Department of Environmental Studies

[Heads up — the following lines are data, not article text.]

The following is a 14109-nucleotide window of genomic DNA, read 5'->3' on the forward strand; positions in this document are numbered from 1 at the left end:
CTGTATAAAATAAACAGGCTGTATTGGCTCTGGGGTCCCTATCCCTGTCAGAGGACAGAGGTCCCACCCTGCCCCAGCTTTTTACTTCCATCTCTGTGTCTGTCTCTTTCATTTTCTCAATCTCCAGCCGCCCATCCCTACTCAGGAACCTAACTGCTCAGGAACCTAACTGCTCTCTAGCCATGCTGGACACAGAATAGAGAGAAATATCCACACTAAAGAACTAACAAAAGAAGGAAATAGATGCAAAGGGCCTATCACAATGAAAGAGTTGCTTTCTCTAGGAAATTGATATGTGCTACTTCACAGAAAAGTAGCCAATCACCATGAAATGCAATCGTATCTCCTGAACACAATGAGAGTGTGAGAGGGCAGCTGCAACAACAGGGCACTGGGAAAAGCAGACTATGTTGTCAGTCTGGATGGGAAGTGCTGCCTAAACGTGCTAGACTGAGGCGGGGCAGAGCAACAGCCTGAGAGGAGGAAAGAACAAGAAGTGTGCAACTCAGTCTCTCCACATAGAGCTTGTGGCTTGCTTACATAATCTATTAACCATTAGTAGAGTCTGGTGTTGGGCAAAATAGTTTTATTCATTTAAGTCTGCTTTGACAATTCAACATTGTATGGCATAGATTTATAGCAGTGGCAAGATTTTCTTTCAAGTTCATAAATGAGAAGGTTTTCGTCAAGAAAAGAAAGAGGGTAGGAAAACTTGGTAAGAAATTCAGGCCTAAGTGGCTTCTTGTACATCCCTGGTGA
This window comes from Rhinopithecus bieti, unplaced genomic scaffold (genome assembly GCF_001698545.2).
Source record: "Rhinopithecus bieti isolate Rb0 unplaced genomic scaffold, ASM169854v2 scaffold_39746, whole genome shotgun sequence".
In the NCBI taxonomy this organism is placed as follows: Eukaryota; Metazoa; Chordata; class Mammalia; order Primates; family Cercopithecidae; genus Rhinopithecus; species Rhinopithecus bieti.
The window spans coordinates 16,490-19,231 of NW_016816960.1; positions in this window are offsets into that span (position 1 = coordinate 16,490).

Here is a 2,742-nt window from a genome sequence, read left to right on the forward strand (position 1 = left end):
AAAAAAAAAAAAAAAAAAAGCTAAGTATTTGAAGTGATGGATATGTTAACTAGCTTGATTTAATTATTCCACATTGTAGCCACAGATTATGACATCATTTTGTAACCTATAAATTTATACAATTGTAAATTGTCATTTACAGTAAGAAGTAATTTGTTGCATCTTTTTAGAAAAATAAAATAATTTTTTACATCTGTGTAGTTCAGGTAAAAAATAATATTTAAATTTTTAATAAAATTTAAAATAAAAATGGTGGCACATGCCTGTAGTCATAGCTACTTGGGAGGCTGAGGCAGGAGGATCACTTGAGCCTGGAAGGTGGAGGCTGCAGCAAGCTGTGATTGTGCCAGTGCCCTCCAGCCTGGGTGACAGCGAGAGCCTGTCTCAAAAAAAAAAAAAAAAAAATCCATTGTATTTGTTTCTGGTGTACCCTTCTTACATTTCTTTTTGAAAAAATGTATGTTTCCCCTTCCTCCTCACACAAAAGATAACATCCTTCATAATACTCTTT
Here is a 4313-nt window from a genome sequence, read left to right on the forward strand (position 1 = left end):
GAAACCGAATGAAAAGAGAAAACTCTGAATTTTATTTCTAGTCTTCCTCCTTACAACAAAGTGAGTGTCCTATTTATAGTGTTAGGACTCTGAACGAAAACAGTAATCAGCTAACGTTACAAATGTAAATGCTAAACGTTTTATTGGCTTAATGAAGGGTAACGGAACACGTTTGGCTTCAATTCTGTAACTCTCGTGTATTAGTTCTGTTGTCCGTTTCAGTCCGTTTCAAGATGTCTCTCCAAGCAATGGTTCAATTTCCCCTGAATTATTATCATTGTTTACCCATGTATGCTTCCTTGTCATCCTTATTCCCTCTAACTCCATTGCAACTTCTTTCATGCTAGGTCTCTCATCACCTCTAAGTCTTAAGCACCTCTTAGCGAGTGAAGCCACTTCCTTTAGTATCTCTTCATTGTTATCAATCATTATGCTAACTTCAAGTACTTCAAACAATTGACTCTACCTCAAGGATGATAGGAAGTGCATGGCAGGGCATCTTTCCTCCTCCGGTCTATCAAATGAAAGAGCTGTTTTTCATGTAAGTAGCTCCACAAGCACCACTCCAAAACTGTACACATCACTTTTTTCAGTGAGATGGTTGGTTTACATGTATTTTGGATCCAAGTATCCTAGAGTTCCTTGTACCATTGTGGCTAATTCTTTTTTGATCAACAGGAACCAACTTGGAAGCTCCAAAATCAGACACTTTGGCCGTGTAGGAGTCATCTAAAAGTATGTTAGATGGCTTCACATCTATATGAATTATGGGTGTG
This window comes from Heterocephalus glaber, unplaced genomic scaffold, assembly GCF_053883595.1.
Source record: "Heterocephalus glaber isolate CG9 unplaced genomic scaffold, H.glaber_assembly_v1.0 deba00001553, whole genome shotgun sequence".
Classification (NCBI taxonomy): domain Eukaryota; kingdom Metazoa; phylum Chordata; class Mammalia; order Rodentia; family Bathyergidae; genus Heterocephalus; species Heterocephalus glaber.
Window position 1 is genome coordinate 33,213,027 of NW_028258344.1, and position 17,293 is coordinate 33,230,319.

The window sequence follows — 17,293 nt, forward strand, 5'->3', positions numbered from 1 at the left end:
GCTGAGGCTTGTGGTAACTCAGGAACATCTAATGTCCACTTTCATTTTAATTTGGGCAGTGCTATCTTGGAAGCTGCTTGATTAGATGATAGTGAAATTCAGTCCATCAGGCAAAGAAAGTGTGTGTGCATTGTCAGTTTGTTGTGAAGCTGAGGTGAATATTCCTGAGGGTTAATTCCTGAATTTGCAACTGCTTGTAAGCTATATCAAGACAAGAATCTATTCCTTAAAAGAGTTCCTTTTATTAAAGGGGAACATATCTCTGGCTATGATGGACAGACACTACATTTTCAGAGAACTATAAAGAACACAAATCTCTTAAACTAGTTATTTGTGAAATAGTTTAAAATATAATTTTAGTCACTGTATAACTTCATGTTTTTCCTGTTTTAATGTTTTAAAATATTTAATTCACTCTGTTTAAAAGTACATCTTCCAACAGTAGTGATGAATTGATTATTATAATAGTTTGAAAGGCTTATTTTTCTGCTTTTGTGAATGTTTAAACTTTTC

New Hampshire's state-level regulation of land subdivision and septic system installation has been characterized by a tendency to rely heavily on technical solutions, and an aversion to deny plans for unsuitable land. The land use effects of such regulation have generally been weak. Costs of development have been increased, which maybe have inhibited development on some difficult sites. The density of development in environmentally sensitive areas has been somewhat reduced, but development on unsuitable land has not been precluded. The law, RSA Chapter 149-E, could provide reasonable water quality protection, but political considerations have often interfered with its application. In the past 2 years, the regulatory situation has improved. Enforcement has been tightened and the granting of waivers has been reduced. New rules have been instituted to upgrade subdivision requirements and septic system design, license installers, and improve enforcement. It is to be hoped that this trend will continue; several aspects of the regulatory system could still be improved.